Regulation of photosynthesis in plants under abiotic stress

  • Sashila Abeykoon Walawwe

    Student thesis: Phd


    Regulation of Photosynthesis in plants under abiotic stressMost plants complete their life cycle in a single location and therefore are affected by the changing environment. As a result, plants have evolved physiological and developmental adaptations to overcome stress. The work presented in this thesis has examined the regulation of photosyntheticelectron transport in barley, rice and Thellungiella salsuginea.Barley is considered as a crop which is comparatively tolerant to soil salinity. The focus of this study was to evaluate the physiological responses of photosynthesis in barley under salinity and to characterize traits responsible for the regulation of photosynthesis. At low salt concentrations, barley plants protect PSII centres from excitation pressure by down-regulating the electron transport chain and maintaining DeltapH, by cyclic electron transport associated with PSI, to support nonphotochemical quenching (NPQ). However, at the highest concentration of salt examined, this regulation starts to fail. The failure might result from a specific loss of PSI, resulting in reduced cyclic electron flow, or an increase in the leakiness of the thylakoid membranes, resulting in loss of DeltapH.The effects of salinity on the regulation of electron transport through Photosystem I and Photosystem II have been studied in two rice varieties from Sri Lanka. The regulation of photosynthesis in the salt-tolerant At-354 is more prominent than in the salt-sensitive Bg-352 when plants are exposed to salt. Exposure of Bg-352 to salt resulted in a substantial decrease in gas exchange, PSII photochemistry, leaf area and loss of chlorophylls. The decrease in the photosynthesis in AT-354 is caused by stomatal limitations, which restrict the CO2 entry into the plants, whereas the decrease of photosynthesis in Bg-352 is caused by non-stomatal limitations. Results suggest that At-354 protects PSII centres from excitation pressure by down-regulating the electron transport chain and maintaining DeltapH by cyclic electron transport associated with PSI to support NPQ. At high salt concentration, this regulation starts to fail in Bg-352.Tolerance to abiotic and biotic stress has evolved in many wild plant species, termed extremophiles.These plants contain essential genes which may used to improve crop production in changing environments. Thellungiella salsuginea is an extremophile, able to grow and reproduce in extreme environments. Stepien and Johnson (2009) identified a protein, known as the plastid terminal oxidase (PTOX) which acts as an alternative electron sink in T. salsuginea under salt stress. The current study showed that, in addition to salt, T. salsuginea showed increases in PTOX protein content and activity when exposed to drought, different growth irradiances and cold with high light. Semi-natural conditions also triggered the activity of PTOX. This study also showed that salt caused an up-regulation of PTOX gene transcripts in the leaves of salt treated T. salsuginea plants compared to control plants. Direct electron transport from PSII to PTOX and then to oxygen via the PQ pool accounted for up to 30% of total PSII electron flow in T. salsuginea (Stepien and Johnson, 2009). Efficient electron flow from PSII to PTOX would however, probably require co-location of these complexes in the same thylakoid fraction. To examine the location of PTOX in the thylakoid membrane, immunoblot analyses were performed, to test for changes in other protein complexes which may be associated with PTOX. In addition blue-native polyacrylamide gel electrophoresis and immunoblots were performed to isolate and detect the PTOX protein with any associated complexes. Although immunoblot analysis showed a prominent signal, mass spectrometry data did not allow identification of PTOX. This results suggests that further studies are needed to identify the precise localisation of the PTOX protein in the thylakoid membranes in T. salsuginea.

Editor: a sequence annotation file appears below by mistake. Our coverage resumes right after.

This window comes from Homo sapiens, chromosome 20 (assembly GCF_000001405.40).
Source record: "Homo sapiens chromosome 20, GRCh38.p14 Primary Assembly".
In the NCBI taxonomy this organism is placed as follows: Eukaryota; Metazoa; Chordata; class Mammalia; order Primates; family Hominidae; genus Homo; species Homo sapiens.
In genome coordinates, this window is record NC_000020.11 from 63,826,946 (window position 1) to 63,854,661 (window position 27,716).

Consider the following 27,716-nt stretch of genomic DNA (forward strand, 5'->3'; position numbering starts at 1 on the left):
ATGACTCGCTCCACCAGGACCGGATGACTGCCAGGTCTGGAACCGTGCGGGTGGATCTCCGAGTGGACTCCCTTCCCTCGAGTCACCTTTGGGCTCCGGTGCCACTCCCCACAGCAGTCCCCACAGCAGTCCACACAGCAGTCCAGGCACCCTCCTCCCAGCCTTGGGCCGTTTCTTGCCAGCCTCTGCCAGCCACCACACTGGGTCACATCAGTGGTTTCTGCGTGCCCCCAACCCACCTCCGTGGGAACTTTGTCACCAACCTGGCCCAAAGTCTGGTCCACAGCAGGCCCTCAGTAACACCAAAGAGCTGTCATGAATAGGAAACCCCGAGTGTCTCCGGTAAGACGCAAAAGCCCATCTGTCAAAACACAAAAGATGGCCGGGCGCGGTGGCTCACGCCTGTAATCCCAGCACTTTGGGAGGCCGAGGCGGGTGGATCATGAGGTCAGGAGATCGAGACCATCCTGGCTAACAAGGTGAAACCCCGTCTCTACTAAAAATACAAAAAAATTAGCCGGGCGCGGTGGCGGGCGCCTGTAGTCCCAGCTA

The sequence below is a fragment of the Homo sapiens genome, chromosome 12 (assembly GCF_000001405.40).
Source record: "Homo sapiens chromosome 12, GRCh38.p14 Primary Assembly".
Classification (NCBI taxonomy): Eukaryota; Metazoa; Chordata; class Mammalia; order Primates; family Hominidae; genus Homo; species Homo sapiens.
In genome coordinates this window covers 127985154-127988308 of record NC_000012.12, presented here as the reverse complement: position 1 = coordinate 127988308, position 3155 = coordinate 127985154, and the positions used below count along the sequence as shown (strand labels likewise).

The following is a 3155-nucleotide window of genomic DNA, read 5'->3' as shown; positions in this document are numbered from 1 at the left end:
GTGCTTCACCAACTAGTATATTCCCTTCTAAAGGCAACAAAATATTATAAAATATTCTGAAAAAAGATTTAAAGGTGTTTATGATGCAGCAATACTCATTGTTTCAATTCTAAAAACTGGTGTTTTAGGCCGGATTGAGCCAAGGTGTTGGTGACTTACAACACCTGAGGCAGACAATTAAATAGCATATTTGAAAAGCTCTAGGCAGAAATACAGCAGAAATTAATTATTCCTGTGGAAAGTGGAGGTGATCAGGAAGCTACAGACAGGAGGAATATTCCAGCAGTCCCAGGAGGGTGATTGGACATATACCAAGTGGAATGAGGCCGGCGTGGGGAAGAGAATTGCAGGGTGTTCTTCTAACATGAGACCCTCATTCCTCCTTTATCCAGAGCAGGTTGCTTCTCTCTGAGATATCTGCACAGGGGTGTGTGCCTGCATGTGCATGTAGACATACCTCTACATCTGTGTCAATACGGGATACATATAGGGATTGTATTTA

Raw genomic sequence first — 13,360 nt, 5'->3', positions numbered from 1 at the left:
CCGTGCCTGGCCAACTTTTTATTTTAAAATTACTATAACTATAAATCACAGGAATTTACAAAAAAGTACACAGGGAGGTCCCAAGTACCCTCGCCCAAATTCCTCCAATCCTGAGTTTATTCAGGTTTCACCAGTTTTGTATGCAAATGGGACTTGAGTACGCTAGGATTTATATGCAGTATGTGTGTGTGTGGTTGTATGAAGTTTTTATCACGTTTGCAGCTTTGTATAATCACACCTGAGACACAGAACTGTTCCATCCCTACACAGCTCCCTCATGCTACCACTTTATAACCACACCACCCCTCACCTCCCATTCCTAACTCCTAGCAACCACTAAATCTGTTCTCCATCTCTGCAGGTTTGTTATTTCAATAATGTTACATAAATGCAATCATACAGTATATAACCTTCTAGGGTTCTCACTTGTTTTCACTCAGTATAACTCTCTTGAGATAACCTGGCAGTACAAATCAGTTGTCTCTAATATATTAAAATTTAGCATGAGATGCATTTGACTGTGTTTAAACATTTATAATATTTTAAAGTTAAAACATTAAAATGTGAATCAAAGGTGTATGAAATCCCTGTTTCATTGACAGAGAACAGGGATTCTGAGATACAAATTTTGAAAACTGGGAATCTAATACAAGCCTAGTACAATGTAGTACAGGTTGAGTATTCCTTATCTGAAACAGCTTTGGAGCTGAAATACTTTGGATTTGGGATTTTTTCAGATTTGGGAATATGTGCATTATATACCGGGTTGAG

Date of Award31 Dec 2014
    Original languageEnglish
    Awarding Institution
    • The University of Manchester
    SupervisorGiles Johnson (Supervisor) & Patrick Gallois (Supervisor)


    • photosynthesis
    • abiotic stress

    Cite this